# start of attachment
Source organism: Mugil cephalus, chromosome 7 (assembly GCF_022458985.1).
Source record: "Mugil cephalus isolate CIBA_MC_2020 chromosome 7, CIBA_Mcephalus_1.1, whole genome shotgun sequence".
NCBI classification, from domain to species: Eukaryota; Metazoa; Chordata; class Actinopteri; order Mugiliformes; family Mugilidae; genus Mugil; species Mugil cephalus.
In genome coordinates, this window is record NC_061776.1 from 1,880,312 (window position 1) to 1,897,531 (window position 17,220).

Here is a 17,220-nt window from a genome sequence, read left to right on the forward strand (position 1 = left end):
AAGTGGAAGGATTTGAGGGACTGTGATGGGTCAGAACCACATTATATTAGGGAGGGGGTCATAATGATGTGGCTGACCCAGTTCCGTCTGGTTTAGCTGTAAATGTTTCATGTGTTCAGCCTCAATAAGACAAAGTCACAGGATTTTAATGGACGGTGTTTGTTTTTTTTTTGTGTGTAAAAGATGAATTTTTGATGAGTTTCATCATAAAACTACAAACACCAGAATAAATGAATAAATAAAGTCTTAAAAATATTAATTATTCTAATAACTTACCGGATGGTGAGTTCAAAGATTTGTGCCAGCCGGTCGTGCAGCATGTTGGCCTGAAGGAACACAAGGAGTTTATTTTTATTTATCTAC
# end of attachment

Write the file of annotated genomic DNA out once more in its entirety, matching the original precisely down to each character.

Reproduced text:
Source organism: Mugil cephalus, chromosome 7 (assembly GCF_022458985.1).
Source record: "Mugil cephalus isolate CIBA_MC_2020 chromosome 7, CIBA_Mcephalus_1.1, whole genome shotgun sequence".
NCBI classification, from domain to species: Eukaryota; Metazoa; Chordata; class Actinopteri; order Mugiliformes; family Mugilidae; genus Mugil; species Mugil cephalus.
In genome coordinates, this window is record NC_061776.1 from 1,880,312 (window position 1) to 1,897,531 (window position 17,220).

Here is a 17,220-nt window from a genome sequence, read left to right on the forward strand (position 1 = left end):
AAGTGGAAGGATTTGAGGGACTGTGATGGGTCAGAACCACATTATATTAGGGAGGGGGTCATAATGATGTGGCTGACCCAGTTCCGTCTGGTTTAGCTGTAAATGTTTCATGTGTTCAGCCTCAATAAGACAAAGTCACAGGATTTTAATGGACGGTGTTTGTTTTTTTTTTGTGTGTAAAAGATGAATTTTTGATGAGTTTCATCATAAAACTACAAACACCAGAATAAATGAATAAATAAAGTCTTAAAAATATTAATTATTCTAATAACTTACCGGATGGTGAGTTCAAAGATTTGTGCCAGCCGGTCGTGCAGCATGTTGGCCTGAAGGAACACAAGGAGTTTATTTTTATTTATCTAC